July 28, 2021
To see the full article in Livingston Daily, click here.
Brighton dad and BBQ sauce creator John O’Brien found himself in a position that many have experienced during the coronavirus pandemic.
O’Brien got laid off and had to contemplate his next career move.
He landed in the food truck industry and his sons, Alexander and Jacob Kova, wanted in. He purchased a food trailer and his sons came up with the idea to specialize in barbecue meats and mac and cheese.
“We’re launching into a market where people are excited to get out of their house,” O’Brien said while serving the crowd at the summer Food Truck Fridays rally in Pinckney.
He said food trucks are seeing great business and have been able to function well during the pandemic by getting creative.
With the return of festivals and other events, more opportunities are available for his business, Two Brothers BBQ Mac Shack.
“While a lot of festivals got canceled, subdivision parties were a big thing,” O’Brien said. “You go to the people. They don’t come to you.”
He said there are advantages to being a mobile business, because many restaurants are struggling to overcome lost revenue, high overhead and a hiring shortage.
“A lot of businesses blame it on unemployment, but being laid off, I can tell you, I went into the food truck industry,” O’Brien said. “With industries like bartender, server, a lot of them had to take a pay cut going into other industries. Some people got back into the field they studied. With COVID, they might be going back into their field.”
His sons see the food truck as a long-term investment.
“Me and my brother have been talking, if we take it over, this is what we would do,” Alexander Kova said.
Jacob Kova said he has a real passion for food.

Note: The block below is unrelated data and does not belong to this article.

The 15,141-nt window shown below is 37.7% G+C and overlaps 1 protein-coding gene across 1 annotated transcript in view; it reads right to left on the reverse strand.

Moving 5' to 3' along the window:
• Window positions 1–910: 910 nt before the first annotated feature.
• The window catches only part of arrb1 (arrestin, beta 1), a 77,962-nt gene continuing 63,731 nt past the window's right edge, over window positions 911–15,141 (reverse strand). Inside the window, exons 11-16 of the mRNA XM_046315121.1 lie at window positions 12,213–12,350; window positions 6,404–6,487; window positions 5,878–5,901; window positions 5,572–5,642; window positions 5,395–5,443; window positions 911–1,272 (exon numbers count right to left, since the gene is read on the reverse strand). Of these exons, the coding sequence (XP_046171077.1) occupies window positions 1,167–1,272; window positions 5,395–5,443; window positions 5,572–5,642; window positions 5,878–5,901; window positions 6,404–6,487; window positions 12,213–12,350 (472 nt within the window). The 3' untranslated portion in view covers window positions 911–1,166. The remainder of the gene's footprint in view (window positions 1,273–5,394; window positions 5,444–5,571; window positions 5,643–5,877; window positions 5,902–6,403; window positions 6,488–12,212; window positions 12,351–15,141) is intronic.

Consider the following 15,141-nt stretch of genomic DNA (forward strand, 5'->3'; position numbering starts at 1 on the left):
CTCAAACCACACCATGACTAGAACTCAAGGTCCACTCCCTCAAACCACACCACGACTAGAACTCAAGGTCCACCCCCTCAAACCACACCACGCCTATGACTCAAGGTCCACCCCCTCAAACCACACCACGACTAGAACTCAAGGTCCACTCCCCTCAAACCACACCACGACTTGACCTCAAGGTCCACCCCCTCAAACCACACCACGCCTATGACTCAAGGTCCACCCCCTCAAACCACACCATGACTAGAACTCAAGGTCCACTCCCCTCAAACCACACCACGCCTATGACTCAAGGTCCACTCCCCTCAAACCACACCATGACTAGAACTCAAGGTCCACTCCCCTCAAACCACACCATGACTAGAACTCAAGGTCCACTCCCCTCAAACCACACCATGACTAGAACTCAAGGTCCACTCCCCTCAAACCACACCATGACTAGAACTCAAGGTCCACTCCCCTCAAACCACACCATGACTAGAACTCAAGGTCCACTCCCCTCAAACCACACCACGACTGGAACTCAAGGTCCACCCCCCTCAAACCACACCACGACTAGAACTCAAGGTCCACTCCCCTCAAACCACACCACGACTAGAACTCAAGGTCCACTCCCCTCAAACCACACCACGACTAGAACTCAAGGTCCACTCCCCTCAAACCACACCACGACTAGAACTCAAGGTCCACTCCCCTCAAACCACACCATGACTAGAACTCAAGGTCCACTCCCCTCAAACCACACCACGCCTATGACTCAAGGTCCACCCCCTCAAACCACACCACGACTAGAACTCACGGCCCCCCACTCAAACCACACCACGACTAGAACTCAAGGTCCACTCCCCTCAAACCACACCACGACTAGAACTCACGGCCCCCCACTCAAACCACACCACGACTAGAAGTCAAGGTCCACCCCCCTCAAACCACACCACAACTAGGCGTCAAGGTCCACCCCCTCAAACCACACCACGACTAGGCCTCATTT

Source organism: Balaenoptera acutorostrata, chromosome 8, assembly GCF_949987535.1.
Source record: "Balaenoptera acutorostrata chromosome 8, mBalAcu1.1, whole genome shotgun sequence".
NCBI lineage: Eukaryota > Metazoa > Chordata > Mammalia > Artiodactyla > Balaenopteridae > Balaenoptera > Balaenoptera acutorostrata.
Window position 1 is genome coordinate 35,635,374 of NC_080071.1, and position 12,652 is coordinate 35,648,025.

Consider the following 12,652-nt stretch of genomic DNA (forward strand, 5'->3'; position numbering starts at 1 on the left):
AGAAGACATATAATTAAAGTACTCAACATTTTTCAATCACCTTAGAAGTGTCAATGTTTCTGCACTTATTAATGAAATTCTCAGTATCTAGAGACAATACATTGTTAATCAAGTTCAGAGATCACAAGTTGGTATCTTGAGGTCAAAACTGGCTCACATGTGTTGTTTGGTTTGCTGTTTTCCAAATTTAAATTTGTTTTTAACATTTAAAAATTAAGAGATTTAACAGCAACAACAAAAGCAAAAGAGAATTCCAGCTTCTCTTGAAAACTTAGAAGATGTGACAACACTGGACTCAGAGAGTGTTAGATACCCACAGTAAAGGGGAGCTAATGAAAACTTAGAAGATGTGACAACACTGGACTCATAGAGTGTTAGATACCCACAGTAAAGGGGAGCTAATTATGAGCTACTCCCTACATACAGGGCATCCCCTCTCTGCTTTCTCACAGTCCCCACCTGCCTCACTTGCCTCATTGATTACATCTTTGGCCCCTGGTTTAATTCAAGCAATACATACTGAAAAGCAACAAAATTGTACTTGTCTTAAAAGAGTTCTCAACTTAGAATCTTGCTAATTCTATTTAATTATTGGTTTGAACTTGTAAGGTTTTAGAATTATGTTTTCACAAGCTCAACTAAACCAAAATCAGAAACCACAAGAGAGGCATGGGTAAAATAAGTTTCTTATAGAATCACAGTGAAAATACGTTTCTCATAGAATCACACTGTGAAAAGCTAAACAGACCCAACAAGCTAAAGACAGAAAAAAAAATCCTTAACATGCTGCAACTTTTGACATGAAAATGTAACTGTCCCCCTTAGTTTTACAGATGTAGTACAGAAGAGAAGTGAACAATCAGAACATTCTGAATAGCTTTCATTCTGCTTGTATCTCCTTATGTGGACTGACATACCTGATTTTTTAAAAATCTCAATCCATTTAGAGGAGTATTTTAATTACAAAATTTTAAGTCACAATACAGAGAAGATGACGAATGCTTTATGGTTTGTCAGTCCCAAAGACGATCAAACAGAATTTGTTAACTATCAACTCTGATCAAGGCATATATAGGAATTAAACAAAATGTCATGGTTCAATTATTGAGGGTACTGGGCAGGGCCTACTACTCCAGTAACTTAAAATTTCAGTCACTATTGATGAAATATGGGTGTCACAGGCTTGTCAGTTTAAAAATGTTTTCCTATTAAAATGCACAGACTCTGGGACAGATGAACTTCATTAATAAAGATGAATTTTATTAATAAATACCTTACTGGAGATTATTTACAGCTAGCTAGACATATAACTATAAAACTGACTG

“I’ve always been interested in cooking. I think it’s intricate and elegant, and the food truck is the best because you can travel when you want opportunities.”
Pinckney’s summer food truck rallies are new this year, and the food trucks are attracting large crowds. The event series also absorbed some other events, including Art in the Park and the Pinckney-Putnam-Hamburg-Hell Chamber of Commerce Business Expo. Food truck rally organizers invited artists and business vendors to participate in the food truck rally instead.
Khalipha Kane is also a new food truck owner who had already been running a catering business on top of working at a day care.
When Kane, a Detroit resident, was laid off after the day care closed, she started up Khalipha’s Mobile Kitchen, which serves soul food that adheres to Zabihah Halal — a form of Islamic meat butchering and processing.
“It was a longtime dream of mine, and after I lost my job last year during the pandemic, the idea of a food truck resurfaced,” she said. “I was working at a day care, and when schools closed, I knew I could apply for unemployment, but I have three kids and the bills exceeded what they were giving out. So I thought, how could I invest in something that would give me a return?”
She said the food truck industry has been booming.
“I’m just about to pay the truck off,” Kane said. “It was kind of risky, especially because we didn’t know what was going to happen during the pandemic. Public events canceled, so you had to find ways to stay afloat.”
She said she found plenty of business by parking near public parks and other places people gather.
“It’s the convenience of a quick meal without leaving the park and still being able to hang out. I saw that as an opportunity.”
She has also parked near a Detroit skatepark and across the street from large employers. As public events and festivals return, she is jumping on board.
Earlier this year, she participated in Eid ul Fitr celebrations held in Canton to celebrate the Muslim holiday that drew thousands of people.
“We were slamming. We never stopped,” Kane said. “From the time we started we were busy.”
Overall, her food truck business plan is working for her.
“With the food truck it’s more consolidated (than a restaurant), it’s easy to stay clean and sanitary, and although you can’t service the vast amount of people at the same time, it’s still fast,” Kane said. “The food is fresh. It’s hot, and then you hang out and chat with people and before you know it your food is up.”